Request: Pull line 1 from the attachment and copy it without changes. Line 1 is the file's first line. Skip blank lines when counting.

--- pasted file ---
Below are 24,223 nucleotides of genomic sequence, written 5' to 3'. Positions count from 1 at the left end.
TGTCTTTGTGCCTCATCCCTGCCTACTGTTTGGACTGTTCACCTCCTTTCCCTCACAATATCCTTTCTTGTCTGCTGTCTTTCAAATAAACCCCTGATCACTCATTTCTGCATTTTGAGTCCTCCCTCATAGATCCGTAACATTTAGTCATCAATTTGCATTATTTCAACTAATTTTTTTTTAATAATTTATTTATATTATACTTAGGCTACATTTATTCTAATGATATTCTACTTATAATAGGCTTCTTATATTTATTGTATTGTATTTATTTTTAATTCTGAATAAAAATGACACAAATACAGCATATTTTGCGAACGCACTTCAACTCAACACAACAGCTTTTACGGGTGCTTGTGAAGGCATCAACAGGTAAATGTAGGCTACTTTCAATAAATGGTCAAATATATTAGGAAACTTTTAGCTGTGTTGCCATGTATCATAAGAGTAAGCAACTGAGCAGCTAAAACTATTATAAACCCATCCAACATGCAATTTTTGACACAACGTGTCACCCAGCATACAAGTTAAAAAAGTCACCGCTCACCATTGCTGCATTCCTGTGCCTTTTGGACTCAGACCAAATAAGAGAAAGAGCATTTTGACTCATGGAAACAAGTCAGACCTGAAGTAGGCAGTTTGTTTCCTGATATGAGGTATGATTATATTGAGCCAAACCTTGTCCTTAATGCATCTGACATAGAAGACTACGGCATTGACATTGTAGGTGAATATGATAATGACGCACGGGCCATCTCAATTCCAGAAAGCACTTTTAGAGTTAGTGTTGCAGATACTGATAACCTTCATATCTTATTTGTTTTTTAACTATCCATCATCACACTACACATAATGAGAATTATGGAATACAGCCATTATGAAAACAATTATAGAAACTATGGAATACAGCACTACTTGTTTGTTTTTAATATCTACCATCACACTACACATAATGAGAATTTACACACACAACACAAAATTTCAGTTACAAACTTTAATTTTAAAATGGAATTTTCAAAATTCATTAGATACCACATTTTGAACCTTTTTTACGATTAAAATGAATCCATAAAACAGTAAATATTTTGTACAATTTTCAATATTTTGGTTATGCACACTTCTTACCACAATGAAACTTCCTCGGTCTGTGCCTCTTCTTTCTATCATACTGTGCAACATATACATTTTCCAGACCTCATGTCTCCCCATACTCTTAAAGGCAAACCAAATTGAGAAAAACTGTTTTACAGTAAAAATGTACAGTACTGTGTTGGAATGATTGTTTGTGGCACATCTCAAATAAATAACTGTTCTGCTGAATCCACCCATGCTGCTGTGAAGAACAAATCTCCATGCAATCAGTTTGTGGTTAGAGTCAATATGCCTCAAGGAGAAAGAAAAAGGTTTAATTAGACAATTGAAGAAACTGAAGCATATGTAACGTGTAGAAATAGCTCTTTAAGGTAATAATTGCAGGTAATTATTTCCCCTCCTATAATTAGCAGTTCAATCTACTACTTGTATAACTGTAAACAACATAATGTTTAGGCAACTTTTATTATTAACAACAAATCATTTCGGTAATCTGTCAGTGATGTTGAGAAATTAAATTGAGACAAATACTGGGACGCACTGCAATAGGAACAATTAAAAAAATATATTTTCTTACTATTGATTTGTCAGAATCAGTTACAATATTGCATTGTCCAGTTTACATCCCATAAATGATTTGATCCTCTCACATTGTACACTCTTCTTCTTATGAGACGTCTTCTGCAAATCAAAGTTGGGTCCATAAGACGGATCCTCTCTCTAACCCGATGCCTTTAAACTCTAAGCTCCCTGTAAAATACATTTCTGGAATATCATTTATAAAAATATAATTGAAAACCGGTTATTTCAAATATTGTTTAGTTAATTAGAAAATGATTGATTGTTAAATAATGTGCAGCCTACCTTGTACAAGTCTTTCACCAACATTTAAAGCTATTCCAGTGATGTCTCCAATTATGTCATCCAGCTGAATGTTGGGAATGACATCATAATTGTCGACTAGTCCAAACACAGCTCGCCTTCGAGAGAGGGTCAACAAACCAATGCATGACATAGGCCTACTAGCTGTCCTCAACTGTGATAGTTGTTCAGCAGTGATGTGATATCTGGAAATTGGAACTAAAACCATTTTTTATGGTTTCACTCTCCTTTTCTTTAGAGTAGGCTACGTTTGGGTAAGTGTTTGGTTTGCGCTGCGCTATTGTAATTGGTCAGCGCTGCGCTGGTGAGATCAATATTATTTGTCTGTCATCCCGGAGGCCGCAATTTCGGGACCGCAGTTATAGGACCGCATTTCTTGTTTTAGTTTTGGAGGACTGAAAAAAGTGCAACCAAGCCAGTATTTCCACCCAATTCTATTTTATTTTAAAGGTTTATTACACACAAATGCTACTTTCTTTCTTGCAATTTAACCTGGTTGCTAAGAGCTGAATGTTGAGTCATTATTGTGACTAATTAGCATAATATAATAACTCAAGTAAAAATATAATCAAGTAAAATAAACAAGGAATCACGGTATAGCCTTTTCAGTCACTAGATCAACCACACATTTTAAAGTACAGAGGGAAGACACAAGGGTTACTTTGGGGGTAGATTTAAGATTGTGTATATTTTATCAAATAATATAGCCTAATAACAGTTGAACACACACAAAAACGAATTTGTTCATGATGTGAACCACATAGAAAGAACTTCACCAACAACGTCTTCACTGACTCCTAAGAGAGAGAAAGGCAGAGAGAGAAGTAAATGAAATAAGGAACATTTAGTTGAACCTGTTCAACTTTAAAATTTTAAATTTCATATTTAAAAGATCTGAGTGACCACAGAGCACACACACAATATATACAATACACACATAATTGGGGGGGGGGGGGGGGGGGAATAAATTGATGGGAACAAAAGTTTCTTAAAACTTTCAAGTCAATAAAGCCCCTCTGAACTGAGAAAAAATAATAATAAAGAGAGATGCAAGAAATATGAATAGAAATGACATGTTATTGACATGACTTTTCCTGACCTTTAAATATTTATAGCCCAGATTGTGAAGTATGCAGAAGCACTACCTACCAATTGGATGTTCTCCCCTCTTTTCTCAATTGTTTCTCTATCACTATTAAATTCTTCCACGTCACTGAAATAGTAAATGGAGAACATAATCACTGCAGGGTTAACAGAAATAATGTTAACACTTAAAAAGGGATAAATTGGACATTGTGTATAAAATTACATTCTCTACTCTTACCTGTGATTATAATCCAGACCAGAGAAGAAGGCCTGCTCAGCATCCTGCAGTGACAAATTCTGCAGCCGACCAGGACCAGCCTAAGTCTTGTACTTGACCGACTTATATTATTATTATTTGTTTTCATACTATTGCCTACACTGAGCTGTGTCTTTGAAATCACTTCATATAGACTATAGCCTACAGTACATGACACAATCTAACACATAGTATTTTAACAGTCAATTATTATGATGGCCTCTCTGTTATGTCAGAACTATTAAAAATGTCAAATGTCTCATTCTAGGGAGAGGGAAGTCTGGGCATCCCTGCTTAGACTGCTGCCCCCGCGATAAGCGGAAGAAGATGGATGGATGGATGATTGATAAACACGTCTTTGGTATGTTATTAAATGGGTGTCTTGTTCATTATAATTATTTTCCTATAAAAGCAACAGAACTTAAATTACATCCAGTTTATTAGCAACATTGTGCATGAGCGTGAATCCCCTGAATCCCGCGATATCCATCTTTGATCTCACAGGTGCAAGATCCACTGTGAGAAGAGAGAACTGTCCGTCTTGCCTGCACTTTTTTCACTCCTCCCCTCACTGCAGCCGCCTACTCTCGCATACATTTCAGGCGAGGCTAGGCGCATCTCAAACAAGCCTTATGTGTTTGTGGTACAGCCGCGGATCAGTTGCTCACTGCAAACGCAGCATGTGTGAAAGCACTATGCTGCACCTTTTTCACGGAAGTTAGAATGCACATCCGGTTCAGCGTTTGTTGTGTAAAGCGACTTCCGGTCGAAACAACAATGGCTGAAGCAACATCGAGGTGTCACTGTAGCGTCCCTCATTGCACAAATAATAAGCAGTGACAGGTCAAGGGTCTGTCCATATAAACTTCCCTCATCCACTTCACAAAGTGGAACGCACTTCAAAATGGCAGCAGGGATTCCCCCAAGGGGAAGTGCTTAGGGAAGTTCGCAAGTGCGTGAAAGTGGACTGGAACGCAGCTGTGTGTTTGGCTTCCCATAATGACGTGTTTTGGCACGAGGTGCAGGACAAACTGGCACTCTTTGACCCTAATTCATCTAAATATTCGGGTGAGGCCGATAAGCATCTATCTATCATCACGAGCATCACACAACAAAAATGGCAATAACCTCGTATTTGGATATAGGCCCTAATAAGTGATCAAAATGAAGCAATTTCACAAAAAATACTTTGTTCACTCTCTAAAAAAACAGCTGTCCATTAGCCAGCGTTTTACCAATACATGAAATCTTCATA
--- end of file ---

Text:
Below are 24,223 nucleotides of genomic sequence, written 5' to 3'. Positions count from 1 at the left end.